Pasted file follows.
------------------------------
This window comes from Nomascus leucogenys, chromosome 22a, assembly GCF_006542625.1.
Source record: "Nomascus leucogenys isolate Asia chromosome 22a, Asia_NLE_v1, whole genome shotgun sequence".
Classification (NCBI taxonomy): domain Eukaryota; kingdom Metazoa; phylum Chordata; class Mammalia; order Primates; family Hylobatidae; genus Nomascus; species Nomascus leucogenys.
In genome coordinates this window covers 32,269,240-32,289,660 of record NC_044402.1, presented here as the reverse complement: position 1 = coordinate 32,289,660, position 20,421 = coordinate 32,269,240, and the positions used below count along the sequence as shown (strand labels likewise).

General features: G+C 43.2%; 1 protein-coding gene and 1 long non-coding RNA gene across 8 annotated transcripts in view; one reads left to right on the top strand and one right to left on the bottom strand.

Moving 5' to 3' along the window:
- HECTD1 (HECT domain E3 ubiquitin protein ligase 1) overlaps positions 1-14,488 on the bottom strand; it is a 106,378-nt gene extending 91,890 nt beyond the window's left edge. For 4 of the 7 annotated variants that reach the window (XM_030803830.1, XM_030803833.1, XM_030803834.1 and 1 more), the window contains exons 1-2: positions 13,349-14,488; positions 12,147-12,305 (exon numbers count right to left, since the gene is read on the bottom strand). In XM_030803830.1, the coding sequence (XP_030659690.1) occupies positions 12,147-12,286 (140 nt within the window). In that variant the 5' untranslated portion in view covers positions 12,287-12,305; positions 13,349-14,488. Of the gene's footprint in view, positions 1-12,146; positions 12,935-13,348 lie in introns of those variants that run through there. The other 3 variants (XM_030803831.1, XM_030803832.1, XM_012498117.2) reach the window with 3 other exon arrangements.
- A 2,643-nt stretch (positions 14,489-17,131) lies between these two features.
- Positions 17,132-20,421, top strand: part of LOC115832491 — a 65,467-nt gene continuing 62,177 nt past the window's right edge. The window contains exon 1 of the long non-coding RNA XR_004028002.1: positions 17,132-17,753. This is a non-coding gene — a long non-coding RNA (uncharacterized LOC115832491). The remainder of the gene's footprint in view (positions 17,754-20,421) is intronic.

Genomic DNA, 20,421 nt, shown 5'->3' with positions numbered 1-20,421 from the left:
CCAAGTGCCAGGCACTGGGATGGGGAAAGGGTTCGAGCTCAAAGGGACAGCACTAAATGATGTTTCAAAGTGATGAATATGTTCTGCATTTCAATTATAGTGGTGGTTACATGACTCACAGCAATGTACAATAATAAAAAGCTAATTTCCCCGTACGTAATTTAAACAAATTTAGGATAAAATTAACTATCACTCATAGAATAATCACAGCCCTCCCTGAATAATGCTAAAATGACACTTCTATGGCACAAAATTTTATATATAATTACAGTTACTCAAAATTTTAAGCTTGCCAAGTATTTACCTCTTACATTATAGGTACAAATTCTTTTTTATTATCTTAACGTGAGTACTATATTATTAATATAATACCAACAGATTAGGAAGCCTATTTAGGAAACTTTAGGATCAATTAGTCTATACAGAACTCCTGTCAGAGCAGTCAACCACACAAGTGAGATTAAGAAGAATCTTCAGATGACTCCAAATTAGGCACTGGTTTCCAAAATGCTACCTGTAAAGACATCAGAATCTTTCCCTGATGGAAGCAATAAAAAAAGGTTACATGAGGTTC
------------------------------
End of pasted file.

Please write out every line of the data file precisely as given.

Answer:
This window comes from Nomascus leucogenys, chromosome 22a, assembly GCF_006542625.1.
Source record: "Nomascus leucogenys isolate Asia chromosome 22a, Asia_NLE_v1, whole genome shotgun sequence".
Classification (NCBI taxonomy): domain Eukaryota; kingdom Metazoa; phylum Chordata; class Mammalia; order Primates; family Hylobatidae; genus Nomascus; species Nomascus leucogenys.
In genome coordinates this window covers 32,269,240-32,289,660 of record NC_044402.1, presented here as the reverse complement: position 1 = coordinate 32,289,660, position 20,421 = coordinate 32,269,240, and the positions used below count along the sequence as shown (strand labels likewise).

General features: G+C 43.2%; 1 protein-coding gene and 1 long non-coding RNA gene across 8 annotated transcripts in view; one reads left to right on the top strand and one right to left on the bottom strand.

Moving 5' to 3' along the window:
- HECTD1 (HECT domain E3 ubiquitin protein ligase 1) overlaps positions 1-14,488 on the bottom strand; it is a 106,378-nt gene extending 91,890 nt beyond the window's left edge. For 4 of the 7 annotated variants that reach the window (XM_030803830.1, XM_030803833.1, XM_030803834.1 and 1 more), the window contains exons 1-2: positions 13,349-14,488; positions 12,147-12,305 (exon numbers count right to left, since the gene is read on the bottom strand). In XM_030803830.1, the coding sequence (XP_030659690.1) occupies positions 12,147-12,286 (140 nt within the window). In that variant the 5' untranslated portion in view covers positions 12,287-12,305; positions 13,349-14,488. Of the gene's footprint in view, positions 1-12,146; positions 12,935-13,348 lie in introns of those variants that run through there. The other 3 variants (XM_030803831.1, XM_030803832.1, XM_012498117.2) reach the window with 3 other exon arrangements.
- A 2,643-nt stretch (positions 14,489-17,131) lies between these two features.
- Positions 17,132-20,421, top strand: part of LOC115832491 — a 65,467-nt gene continuing 62,177 nt past the window's right edge. The window contains exon 1 of the long non-coding RNA XR_004028002.1: positions 17,132-17,753. This is a non-coding gene — a long non-coding RNA (uncharacterized LOC115832491). The remainder of the gene's footprint in view (positions 17,754-20,421) is intronic.

Genomic DNA, 20,421 nt, shown 5'->3' with positions numbered 1-20,421 from the left:
CCAAGTGCCAGGCACTGGGATGGGGAAAGGGTTCGAGCTCAAAGGGACAGCACTAAATGATGTTTCAAAGTGATGAATATGTTCTGCATTTCAATTATAGTGGTGGTTACATGACTCACAGCAATGTACAATAATAAAAAGCTAATTTCCCCGTACGTAATTTAAACAAATTTAGGATAAAATTAACTATCACTCATAGAATAATCACAGCCCTCCCTGAATAATGCTAAAATGACACTTCTATGGCACAAAATTTTATATATAATTACAGTTACTCAAAATTTTAAGCTTGCCAAGTATTTACCTCTTACATTATAGGTACAAATTCTTTTTTATTATCTTAACGTGAGTACTATATTATTAATATAATACCAACAGATTAGGAAGCCTATTTAGGAAACTTTAGGATCAATTAGTCTATACAGAACTCCTGTCAGAGCAGTCAACCACACAAGTGAGATTAAGAAGAATCTTCAGATGACTCCAAATTAGGCACTGGTTTCCAAAATGCTACCTGTAAAGACATCAGAATCTTTCCCTGATGGAAGCAATAAAAAAAGGTTACATGAGGTTC